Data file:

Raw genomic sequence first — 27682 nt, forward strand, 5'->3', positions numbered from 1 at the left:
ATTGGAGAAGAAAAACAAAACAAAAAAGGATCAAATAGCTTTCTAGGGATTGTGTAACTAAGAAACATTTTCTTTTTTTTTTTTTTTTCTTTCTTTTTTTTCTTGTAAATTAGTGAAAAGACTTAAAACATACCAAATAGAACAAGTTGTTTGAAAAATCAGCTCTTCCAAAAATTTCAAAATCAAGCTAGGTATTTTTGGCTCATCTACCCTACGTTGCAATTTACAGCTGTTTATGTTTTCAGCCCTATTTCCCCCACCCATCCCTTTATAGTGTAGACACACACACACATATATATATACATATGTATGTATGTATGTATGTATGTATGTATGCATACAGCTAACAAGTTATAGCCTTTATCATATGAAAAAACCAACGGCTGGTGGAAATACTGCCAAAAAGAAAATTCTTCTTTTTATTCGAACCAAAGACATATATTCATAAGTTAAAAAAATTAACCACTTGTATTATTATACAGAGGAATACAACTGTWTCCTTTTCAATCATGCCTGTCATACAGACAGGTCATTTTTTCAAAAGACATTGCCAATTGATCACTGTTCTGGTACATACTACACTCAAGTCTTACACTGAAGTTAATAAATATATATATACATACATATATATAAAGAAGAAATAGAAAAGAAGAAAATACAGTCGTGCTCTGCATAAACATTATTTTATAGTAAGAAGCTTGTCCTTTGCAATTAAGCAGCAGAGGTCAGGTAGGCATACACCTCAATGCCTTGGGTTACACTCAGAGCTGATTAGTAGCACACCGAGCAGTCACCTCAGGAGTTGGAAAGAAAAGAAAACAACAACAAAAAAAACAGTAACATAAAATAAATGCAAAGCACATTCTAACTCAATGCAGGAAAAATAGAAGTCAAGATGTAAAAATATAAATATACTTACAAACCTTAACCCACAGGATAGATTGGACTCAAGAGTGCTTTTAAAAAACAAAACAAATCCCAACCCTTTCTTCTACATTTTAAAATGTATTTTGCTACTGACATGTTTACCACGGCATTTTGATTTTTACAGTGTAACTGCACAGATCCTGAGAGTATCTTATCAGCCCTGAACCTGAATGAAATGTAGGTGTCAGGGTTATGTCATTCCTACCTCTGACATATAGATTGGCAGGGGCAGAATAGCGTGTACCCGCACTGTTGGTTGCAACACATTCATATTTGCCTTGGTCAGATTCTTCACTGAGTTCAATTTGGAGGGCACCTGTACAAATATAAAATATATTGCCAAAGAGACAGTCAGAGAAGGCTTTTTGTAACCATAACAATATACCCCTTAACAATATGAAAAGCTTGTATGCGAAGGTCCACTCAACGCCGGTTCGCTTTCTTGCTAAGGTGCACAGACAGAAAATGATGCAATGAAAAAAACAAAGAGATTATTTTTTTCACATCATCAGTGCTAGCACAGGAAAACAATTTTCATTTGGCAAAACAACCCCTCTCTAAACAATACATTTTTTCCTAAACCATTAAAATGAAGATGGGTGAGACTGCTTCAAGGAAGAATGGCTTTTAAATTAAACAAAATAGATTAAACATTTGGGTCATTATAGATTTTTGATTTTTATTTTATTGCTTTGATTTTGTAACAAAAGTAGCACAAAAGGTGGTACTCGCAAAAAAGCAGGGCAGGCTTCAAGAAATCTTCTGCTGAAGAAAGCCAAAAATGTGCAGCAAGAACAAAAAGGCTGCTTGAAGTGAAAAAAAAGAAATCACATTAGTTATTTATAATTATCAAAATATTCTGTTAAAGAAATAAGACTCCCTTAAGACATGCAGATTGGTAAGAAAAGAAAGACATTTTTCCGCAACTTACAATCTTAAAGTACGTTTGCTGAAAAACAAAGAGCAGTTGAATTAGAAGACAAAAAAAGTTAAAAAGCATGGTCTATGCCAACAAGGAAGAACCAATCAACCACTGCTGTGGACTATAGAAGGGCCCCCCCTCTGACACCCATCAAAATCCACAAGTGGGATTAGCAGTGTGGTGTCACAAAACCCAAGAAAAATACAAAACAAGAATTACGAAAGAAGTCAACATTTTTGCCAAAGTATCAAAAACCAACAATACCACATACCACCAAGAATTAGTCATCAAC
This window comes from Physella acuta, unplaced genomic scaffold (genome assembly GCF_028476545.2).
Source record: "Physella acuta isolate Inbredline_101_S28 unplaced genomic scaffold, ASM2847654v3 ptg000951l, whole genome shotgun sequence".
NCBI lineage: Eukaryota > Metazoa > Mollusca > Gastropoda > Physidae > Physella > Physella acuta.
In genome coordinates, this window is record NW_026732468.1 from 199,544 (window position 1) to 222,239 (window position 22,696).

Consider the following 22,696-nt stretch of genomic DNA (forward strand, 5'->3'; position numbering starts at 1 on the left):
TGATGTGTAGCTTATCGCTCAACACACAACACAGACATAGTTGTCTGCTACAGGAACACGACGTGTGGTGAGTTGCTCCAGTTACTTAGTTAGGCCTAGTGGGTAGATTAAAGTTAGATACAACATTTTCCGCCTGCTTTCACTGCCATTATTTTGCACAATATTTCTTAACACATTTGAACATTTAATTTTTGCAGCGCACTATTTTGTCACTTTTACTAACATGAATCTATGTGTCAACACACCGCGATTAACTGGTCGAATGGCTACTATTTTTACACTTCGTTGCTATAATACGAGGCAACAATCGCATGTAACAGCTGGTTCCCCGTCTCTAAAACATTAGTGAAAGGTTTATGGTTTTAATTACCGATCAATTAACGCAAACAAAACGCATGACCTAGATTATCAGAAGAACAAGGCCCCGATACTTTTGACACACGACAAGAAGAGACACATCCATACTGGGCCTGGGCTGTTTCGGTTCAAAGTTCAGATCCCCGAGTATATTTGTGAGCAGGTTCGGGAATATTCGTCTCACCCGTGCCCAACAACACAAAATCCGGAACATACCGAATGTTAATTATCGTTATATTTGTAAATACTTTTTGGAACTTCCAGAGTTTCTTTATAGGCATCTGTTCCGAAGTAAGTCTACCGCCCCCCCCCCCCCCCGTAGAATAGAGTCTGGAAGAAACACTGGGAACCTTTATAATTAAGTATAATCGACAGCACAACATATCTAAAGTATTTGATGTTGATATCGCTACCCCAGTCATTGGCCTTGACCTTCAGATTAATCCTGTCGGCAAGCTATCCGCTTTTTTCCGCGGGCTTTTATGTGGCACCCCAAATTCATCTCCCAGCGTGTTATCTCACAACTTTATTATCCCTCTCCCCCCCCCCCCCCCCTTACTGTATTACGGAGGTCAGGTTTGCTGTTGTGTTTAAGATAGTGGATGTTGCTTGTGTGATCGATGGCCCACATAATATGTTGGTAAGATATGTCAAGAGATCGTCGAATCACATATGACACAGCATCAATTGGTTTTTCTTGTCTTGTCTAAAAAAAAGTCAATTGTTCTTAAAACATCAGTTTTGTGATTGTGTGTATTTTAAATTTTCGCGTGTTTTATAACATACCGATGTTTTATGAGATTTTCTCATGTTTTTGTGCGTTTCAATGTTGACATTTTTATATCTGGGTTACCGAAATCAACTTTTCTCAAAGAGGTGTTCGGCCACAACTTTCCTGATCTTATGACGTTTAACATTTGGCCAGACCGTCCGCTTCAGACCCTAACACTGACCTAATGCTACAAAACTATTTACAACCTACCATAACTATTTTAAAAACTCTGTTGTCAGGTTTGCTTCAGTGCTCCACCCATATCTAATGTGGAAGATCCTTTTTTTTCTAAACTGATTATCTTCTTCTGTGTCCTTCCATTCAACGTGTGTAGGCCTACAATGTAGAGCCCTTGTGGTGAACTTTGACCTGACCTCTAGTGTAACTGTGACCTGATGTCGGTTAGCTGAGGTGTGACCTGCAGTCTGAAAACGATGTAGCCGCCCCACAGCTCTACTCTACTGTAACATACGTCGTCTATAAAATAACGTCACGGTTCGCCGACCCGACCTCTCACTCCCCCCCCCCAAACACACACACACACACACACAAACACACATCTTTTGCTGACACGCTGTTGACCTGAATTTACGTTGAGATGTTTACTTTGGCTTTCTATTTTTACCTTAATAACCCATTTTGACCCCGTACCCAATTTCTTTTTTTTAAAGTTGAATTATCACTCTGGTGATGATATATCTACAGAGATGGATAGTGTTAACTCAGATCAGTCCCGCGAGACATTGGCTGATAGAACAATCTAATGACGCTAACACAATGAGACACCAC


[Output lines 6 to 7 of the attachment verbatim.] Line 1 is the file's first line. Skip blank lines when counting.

In genome coordinates, this window is record NW_026732468.1 from 199,544 (window position 1) to 222,239 (window position 22,696).

Consider the following 22,696-nt stretch of genomic DNA (forward strand, 5'->3'; position numbering starts at 1 on the left):